High Court judge casts huge question mark over Norwich homes blueprint

A huge question mark has been cast over the future of a blueprint for where thousands of homes should be built in and around Norwich over the next 15 years - after a High Court judge upheld a legal challenge against it.

The lawfulness of the so-called joint core strategy (JCS), which is a framework for where 37,000 new homes in Norwich, Broadland and South Norfolk will be built, had been challenged in the High Court.

And today, Mr Justice Ouseley handed down his judgement in the Royal Courts of Justice in London - a judgement which casts doubt on the future of the strategy.

The judicial review had been sought by Salhouse campaigner Stephen Heard, from Snub (Stop Norwich Urbanisation), against Broadland District Council – one of the authorities which drew up the strategy - on two points.

One was that alternatives to the plan for growth to the north-east of Norwich, in areas such as Rackheath, were not properly explored or explained.

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The second was that the Northern Distributor Road (NDR) – a 'fundamental' part of the plan – or alternatives to it had not been environmentally assessed.

At one point during the two-day judicial review in December, Mr Justice Ouseley had likened the council's case to 'wading through treacle' and asked if the options had 'sprung fully formed from the brow of Zeus'.

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And the judge today ruled the document had not complied with legal directives, in that it had not properly demonstrated which alternatives to development to the north east of Norwich had been considered and had not shown they had been examined to the same degree as the options which did form part of the blueprint.

He did not find any issue with the second point over the NDR, which, subsequently to the judicial review, has been awarded government funding.

The judge has not stated what should happen to the joint core strategy as a result of today's judgement, with another hearing due to take place next Wednesday.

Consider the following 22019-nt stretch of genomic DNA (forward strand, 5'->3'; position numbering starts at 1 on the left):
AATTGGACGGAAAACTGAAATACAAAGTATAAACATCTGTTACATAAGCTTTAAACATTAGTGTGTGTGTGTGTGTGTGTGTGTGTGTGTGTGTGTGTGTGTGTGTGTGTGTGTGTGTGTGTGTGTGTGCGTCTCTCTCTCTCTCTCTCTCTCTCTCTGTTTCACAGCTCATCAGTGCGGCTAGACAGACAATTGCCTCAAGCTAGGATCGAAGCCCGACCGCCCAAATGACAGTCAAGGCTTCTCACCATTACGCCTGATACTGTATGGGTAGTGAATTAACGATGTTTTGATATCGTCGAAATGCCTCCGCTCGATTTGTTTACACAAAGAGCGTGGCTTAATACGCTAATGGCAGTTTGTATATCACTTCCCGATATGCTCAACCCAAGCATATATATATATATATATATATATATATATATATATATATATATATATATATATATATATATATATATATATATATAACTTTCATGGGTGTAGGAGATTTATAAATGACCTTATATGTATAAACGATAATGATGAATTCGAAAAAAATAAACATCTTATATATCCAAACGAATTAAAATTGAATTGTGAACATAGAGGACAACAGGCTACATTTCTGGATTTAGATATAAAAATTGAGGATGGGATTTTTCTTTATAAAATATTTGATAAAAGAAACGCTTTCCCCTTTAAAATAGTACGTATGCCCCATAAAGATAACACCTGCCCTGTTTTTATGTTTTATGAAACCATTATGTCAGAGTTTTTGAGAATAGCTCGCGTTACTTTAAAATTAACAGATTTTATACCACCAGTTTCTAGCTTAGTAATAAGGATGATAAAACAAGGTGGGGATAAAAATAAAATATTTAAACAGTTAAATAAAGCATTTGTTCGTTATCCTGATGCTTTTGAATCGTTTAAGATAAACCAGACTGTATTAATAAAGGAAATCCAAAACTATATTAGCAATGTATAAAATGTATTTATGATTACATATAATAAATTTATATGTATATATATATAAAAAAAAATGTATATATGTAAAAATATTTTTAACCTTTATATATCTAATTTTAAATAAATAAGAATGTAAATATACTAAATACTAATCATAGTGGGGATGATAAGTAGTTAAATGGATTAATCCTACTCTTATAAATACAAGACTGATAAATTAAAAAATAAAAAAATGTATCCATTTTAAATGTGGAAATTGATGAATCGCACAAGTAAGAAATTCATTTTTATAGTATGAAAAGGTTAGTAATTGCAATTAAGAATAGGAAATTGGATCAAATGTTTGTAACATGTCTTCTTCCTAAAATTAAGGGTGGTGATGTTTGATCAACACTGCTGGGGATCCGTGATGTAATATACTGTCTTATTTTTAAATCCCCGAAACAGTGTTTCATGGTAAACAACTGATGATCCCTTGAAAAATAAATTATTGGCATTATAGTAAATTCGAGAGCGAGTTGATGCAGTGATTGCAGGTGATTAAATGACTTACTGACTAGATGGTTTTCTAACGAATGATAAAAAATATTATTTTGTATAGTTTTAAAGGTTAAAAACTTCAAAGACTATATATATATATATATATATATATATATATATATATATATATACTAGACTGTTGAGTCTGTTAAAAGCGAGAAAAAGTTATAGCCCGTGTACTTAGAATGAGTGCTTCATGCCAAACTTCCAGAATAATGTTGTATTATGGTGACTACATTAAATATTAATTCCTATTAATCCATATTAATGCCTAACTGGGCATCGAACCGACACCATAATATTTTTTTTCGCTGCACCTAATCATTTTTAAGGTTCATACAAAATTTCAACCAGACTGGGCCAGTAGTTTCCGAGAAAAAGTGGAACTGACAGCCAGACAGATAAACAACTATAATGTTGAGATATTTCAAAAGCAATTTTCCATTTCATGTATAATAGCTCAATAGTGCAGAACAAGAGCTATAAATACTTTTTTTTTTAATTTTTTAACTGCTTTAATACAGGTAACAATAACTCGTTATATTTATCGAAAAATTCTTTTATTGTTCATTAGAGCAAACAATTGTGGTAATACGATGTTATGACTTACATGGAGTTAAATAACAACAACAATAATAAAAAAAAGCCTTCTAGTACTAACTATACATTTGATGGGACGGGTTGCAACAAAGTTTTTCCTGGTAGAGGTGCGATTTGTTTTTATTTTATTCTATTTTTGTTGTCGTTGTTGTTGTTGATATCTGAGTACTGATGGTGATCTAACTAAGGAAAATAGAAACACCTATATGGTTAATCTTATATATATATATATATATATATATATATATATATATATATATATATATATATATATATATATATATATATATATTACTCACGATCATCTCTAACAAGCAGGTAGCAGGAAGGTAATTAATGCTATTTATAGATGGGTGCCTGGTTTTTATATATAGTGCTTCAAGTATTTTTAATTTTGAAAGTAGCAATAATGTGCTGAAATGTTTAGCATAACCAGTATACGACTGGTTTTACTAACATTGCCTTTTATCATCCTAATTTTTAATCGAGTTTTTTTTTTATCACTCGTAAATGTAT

The strategy, which has been in the making since 2007 and was adopted in March, was drawn up by the Greater Norwich Development Partnership (GNDP) made up of Norwich City, Broadland District, South Norfolk Council and Norfolk County Councils and the Broads Authority.

Mr Heard said: 'Whist we are pleased that the judge upheld our legal challenge on our first point we should never have had to be placed in a situation whereby a group of local residents had to put their lives on hold for a number of years to fight this through the courts.

'We will now take further legal advice on the next steps, which could include the quashing of the JCS.

'The campaign continues until the GNDP and the four local authorities see sense and present suitable alternatives for the public to have a view on.'

In response to Mr Justice Ouseley's ruling this morning, Greater Norwich Development Partnership chairman Andrew Proctor, chairman of the GNDP and leader of Broadland District Council, said: 'The judge has given a ruling that we need to study in detail, but it is clear that he does not challenge the scale of growth required in the Greater Norwich area and considers that the preferred growth option was properly assessed.

'He does agree that way the Joint Core Strategy was arrived at 'could not be stigmatised as unreasonable' and was subject to 'frequent public consultation.

'However, he did conclude that the Strategic Environmental Assessment we carried out did not properly explain the alternatives to the North East Growth Triangle, which became our favoured option, or examine those alternatives in the same depth.

'The judge has made it clear he is still to be persuaded on what final action to take, and we are working hard to address the issue at a second hearing to be held shortly when we will be making further submissions.'

See tomorrow's papers for more details.

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